Michael Gunterdt

Not on view

The laurel-framed armorial device on this beaker depicts two laurel-crowned warriors holding ribbons inscribed Justitia and flanked by the initials GL and the date 1638. Heraldic signs or emblems were an essential part of the life of the region’s aristocracy. A title of nobility bestowed by a sovereign testified to a person’s accomplishments and glorious ancestry as well as the might of those who were allowed to display them. Usually engraved, arms had to be easily recognizable. They were often highlighted by a cartouche or playfully encircled by ornamental patterns. Arms could also be a hidden surprise: if they were applied inside a beaker, they would be visible only when a guest emptied his cup. If applied to the underside of the vessel, the arms would only be revealed to spectators while someone was drinking.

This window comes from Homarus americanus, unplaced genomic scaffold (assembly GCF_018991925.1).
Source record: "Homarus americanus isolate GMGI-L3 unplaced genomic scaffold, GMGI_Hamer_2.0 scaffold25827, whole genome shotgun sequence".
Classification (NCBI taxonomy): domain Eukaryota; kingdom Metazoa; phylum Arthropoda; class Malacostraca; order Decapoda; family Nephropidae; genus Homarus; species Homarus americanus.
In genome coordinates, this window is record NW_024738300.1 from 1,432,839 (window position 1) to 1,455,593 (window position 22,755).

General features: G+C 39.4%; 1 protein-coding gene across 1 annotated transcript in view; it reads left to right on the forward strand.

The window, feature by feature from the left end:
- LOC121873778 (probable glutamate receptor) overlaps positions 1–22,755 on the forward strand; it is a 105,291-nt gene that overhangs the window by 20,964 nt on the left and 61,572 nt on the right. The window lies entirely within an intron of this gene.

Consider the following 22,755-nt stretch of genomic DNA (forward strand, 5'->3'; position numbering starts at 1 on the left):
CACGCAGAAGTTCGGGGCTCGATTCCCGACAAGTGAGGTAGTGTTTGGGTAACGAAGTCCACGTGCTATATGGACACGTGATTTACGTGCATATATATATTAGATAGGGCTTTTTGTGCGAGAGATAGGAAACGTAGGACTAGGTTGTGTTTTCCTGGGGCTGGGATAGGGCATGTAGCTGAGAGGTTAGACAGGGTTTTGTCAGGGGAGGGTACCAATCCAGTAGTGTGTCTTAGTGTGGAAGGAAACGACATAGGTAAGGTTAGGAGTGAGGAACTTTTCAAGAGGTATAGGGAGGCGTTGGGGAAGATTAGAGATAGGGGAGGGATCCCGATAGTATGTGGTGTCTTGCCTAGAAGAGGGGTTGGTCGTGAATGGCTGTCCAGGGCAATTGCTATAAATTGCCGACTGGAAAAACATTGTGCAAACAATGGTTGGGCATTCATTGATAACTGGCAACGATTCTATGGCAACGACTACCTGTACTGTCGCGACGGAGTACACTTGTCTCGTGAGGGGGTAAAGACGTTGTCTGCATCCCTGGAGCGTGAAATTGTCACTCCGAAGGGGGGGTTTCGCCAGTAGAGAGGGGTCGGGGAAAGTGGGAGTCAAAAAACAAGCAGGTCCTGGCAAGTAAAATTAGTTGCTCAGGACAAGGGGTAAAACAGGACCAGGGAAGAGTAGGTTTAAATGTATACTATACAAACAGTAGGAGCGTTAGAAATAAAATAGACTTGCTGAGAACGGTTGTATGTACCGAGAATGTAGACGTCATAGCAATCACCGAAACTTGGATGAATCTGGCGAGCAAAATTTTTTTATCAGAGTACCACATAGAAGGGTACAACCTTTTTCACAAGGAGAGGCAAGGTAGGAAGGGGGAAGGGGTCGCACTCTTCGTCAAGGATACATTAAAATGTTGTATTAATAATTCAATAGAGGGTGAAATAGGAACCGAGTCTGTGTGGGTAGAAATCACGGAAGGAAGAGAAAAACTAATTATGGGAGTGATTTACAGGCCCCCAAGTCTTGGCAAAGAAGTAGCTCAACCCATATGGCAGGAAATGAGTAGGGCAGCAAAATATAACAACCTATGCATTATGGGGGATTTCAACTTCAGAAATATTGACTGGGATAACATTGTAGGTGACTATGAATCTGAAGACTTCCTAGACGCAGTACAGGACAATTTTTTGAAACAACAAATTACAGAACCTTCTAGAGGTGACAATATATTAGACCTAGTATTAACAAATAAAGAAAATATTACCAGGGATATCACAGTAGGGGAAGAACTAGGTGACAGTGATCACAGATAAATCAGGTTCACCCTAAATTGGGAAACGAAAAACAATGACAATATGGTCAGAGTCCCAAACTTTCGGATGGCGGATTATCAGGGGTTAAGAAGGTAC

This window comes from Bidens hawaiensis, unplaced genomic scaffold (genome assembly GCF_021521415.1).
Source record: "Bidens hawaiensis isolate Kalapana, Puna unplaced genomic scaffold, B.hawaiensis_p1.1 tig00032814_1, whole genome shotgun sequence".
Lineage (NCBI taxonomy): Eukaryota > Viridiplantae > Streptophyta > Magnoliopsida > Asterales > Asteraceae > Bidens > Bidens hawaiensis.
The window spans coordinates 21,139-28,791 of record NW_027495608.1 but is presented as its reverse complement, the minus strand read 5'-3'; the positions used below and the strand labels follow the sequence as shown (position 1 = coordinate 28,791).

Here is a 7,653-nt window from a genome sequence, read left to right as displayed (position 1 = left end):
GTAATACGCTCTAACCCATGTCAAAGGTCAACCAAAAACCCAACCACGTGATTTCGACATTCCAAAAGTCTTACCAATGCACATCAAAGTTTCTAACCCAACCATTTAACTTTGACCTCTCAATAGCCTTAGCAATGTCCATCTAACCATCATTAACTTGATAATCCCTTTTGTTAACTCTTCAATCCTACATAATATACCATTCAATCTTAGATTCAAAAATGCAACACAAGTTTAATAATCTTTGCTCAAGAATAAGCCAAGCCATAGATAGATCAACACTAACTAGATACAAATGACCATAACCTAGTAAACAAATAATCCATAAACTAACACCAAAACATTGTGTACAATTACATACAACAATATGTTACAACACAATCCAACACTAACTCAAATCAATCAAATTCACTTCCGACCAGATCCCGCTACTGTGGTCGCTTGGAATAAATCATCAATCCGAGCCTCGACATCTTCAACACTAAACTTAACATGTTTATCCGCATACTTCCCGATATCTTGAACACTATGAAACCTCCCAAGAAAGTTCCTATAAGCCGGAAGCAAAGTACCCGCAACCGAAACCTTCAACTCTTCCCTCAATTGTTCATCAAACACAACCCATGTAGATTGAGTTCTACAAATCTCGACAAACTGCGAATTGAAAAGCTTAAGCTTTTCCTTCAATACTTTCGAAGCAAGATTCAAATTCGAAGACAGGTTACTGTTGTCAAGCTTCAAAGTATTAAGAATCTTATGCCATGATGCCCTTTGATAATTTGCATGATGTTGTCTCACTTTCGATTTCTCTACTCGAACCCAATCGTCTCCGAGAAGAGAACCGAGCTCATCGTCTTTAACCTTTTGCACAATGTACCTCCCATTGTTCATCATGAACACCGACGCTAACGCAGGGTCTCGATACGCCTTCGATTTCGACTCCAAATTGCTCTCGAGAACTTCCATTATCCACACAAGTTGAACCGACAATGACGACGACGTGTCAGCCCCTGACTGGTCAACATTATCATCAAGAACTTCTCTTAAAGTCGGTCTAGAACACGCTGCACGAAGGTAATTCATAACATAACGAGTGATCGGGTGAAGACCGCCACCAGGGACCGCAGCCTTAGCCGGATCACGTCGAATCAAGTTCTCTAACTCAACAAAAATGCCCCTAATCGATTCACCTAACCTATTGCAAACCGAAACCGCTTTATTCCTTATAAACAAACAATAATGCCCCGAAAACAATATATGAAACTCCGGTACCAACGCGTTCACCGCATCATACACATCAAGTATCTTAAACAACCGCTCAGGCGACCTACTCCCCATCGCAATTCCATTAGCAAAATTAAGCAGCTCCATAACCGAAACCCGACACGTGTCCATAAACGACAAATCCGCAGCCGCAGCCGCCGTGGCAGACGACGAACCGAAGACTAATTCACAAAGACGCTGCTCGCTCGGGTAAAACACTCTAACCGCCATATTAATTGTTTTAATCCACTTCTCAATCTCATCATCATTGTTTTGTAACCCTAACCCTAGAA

Elemér Kőszeghy. Magyarországi ötvösjegyek a középkortól 1867-ig / Merkzeichen der Goldschmiede Ungarns vom Mittelalter bis 1867. Budapest, 1936, no. 1401a [maker’s mark].
European Silver. Sale cat., Sotheby’s, Geneva, May 12, 1983, p. 47, no. 111.
Judit H. Kolba. Hungarian Silver: The Nicolas M. Salgo Collection. London, 1996, p. 48, no. 26.

Erdély régi művészeti emlékeinek kiállítása az Iparművészeti múzeumban / Ausstellung alten Kunstgewerbes aus Siebenbürgen. Exh. cat. Országos Magyar Iparművészeti Múzeum. Budapest, 1931, p. 26, no. 104.

A similar beaker with snakeskin decoration was sold by Dr. Fischer Kunstauktionen in Heilbronn, sale no. 161, no. 448.

[Wolfram Koeppe 2015]

Beaker, Michael Gunterdt (active 1636–59), Gilded silver, Hungarian, Nagyszeben

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